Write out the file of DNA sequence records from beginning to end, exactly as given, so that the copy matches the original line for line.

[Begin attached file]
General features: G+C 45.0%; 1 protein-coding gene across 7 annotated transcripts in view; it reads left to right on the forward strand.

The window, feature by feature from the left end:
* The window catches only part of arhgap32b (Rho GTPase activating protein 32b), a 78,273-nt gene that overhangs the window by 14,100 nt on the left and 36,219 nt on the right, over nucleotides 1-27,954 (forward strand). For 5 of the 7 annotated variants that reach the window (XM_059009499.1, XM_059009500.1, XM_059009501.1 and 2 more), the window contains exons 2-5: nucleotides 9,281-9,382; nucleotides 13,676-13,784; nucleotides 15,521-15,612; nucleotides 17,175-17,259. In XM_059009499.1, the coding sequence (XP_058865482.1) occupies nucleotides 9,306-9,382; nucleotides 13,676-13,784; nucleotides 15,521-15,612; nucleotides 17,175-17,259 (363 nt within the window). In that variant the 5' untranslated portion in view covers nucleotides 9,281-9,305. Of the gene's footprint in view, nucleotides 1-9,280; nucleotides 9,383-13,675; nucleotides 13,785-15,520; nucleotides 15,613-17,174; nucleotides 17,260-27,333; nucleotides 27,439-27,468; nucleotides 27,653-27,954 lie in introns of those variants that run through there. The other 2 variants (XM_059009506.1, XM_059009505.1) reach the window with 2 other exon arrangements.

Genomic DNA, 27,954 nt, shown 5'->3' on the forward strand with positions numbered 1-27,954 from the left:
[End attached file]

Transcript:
General features: G+C 45.0%; 1 protein-coding gene across 7 annotated transcripts in view; it reads left to right on the forward strand.

The window, feature by feature from the left end:
* The window catches only part of arhgap32b (Rho GTPase activating protein 32b), a 78,273-nt gene that overhangs the window by 14,100 nt on the left and 36,219 nt on the right, over nucleotides 1-27,954 (forward strand). For 5 of the 7 annotated variants that reach the window (XM_059009499.1, XM_059009500.1, XM_059009501.1 and 2 more), the window contains exons 2-5: nucleotides 9,281-9,382; nucleotides 13,676-13,784; nucleotides 15,521-15,612; nucleotides 17,175-17,259. In XM_059009499.1, the coding sequence (XP_058865482.1) occupies nucleotides 9,306-9,382; nucleotides 13,676-13,784; nucleotides 15,521-15,612; nucleotides 17,175-17,259 (363 nt within the window). In that variant the 5' untranslated portion in view covers nucleotides 9,281-9,305. Of the gene's footprint in view, nucleotides 1-9,280; nucleotides 9,383-13,675; nucleotides 13,785-15,520; nucleotides 15,613-17,174; nucleotides 17,260-27,333; nucleotides 27,439-27,468; nucleotides 27,653-27,954 lie in introns of those variants that run through there. The other 2 variants (XM_059009506.1, XM_059009505.1) reach the window with 2 other exon arrangements.

Genomic DNA, 27,954 nt, shown 5'->3' on the forward strand with positions numbered 1-27,954 from the left: